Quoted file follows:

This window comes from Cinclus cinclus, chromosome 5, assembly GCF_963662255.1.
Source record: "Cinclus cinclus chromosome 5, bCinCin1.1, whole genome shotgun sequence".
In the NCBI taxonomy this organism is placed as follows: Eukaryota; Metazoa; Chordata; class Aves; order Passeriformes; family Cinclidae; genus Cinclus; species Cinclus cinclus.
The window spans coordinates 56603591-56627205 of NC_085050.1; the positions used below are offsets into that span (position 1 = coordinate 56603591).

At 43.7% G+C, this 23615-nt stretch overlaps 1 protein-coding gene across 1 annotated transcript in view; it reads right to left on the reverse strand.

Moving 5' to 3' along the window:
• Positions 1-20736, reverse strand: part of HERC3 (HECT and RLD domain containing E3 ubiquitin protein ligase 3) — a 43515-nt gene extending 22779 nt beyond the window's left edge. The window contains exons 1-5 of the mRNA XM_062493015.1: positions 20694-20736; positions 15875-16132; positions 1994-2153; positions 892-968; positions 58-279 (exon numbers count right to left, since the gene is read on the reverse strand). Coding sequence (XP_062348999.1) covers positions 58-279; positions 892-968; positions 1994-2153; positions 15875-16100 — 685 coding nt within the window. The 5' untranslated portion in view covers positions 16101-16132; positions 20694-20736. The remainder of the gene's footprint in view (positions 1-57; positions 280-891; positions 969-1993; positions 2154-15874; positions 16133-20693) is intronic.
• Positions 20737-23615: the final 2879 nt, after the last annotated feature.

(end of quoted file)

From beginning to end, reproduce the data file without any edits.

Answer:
This window comes from Cinclus cinclus, chromosome 5, assembly GCF_963662255.1.
Source record: "Cinclus cinclus chromosome 5, bCinCin1.1, whole genome shotgun sequence".
In the NCBI taxonomy this organism is placed as follows: Eukaryota; Metazoa; Chordata; class Aves; order Passeriformes; family Cinclidae; genus Cinclus; species Cinclus cinclus.
The window spans coordinates 56603591-56627205 of NC_085050.1; the positions used below are offsets into that span (position 1 = coordinate 56603591).

At 43.7% G+C, this 23615-nt stretch overlaps 1 protein-coding gene across 1 annotated transcript in view; it reads right to left on the reverse strand.

Moving 5' to 3' along the window:
• Positions 1-20736, reverse strand: part of HERC3 (HECT and RLD domain containing E3 ubiquitin protein ligase 3) — a 43515-nt gene extending 22779 nt beyond the window's left edge. The window contains exons 1-5 of the mRNA XM_062493015.1: positions 20694-20736; positions 15875-16132; positions 1994-2153; positions 892-968; positions 58-279 (exon numbers count right to left, since the gene is read on the reverse strand). Coding sequence (XP_062348999.1) covers positions 58-279; positions 892-968; positions 1994-2153; positions 15875-16100 — 685 coding nt within the window. The 5' untranslated portion in view covers positions 16101-16132; positions 20694-20736. The remainder of the gene's footprint in view (positions 1-57; positions 280-891; positions 969-1993; positions 2154-15874; positions 16133-20693) is intronic.
• Positions 20737-23615: the final 2879 nt, after the last annotated feature.